Take instant messaging for example I use two multi platform IM programs, ebuddy and fring. Neither are available. Google have almost entirely ignored Microsoft Phone. No Gtalk, no Greader, no Google maps and the list goes on. I tried to find an SFTP/FTP program, no such luck. No weathereye either. I am totally shocked, almost a year later MS have failed to win over or for that matter BUY developers support. This in the end will kill the platform or delay adoption. Frankly if I had bought the device, I would return it.

I have a tablet, a Samsung Galaxy tab. I use tethering on my Android phone. It means I don’t need a separate data plan for the tablet. And lots of tablets don’t even come with a cell radio. From what I can see there is no way of tethering on Windows Phone.

There is a facebook ap, but it of course lags the iPhone and Android ap. No chat, no video upload etc.

I was shocked at how many of the aps are actually paid apps. This is in stark contrast to Android and iPhone where most are free.

And given you have no access to the file space on the device don’t go looking for a file explorer, they don’t exist.

Ranting on this total lack of aps I should probably point out that given you won’t be using your phone for much, battery life should be less of an issue 🙂

The marketplace does include the ability to purchase music (presumably over the Air) but no movies (yet anyway). Android now allows you to buy movies!

Bluetooth worked fine and connected easily to my car stereo. It refused to connect to the Galaxy tab saying it was incompatible whatever that means.

The browser on Windows Phone is excellent. It’s smooth, reasonably fast and over all well done. I would actually put it above the Android browser on a similar processor.

Microsoft saw the wonderful cash cow that was the iPod and tried its hand with the unsuccessful Zune. Well Microsoft decided to use the Zune software in Windows Phone. Oh yay. So like an iPhone/iTunes to add content onto the device takes a trip back to your computer. You can delete on the device by long pressing the item.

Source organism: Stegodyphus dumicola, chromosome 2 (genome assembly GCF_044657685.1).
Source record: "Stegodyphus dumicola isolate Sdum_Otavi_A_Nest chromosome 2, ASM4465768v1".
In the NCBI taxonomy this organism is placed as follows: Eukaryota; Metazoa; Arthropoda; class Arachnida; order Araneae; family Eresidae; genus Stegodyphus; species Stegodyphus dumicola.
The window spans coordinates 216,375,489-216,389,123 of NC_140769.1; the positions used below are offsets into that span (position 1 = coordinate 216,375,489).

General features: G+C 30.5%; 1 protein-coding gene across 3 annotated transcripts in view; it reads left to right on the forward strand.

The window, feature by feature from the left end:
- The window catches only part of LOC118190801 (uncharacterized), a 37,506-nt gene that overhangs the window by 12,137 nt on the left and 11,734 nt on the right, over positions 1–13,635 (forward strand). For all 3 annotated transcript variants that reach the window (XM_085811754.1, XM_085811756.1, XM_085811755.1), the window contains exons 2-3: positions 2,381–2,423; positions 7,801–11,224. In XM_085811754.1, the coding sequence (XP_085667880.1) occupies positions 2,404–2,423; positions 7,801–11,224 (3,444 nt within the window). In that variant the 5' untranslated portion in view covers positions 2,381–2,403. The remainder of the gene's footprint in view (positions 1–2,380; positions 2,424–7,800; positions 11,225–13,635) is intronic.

On Android I never have to go back to the computer. I can download over torrents, a friend can send me over bluetooth songs, I can use FTP/SFTP to add content. It’s wonderful. Never a need to go back to your computer if you don’t want to!

When you first plug in your Windows Phone into a computer it tells you that you need to download the Zune software. Once done you add content into Zune (movies, pictures, music) and then tell it you want to sync it to the device. I tried an XVID and MKV. It ignored the MKV and allowed the XVID but from how long it took I would say it converted it to some Zune compatible format (same thing iTunes does). Android is much more compatible and will play without conversion! I have to say it. I’m unimpressed by Zune. And given you have no choice …

Music playback is basic at best. Don’t be looking for any enhanced info about the band, concerts of your favorite band etc. And don’t be looking for any visual fluff like cover flow (on the iPods). You can create playlists on the device so at least there is that.

Your probably already surmising this, but I am underwhelmed by Windows Phone. Even with the latest update this OS has missed the mark IMHO. Microsoft have done nothing to secure their place in the market. It’s clear why developers are not jumping on the band wagon. The platform is lacking in so many ways and just not a competitive offering. I said it earlier, but if I bought a device with Windows Phone on it, I would return it.

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October 23, 2011 - Posted by | Electronic gadget reviews, Uncategorized

2 Comments »

  1. Howdy! I simply would like to give you a big thumbs up for your great info you have got right here on this post.
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    Comment by www.slideshare.net | July 29, 2013 | Reply

    • Thanks for your kind words. Please share the blog with your friends!

      Comment by johngalea | July 29, 2013 | Reply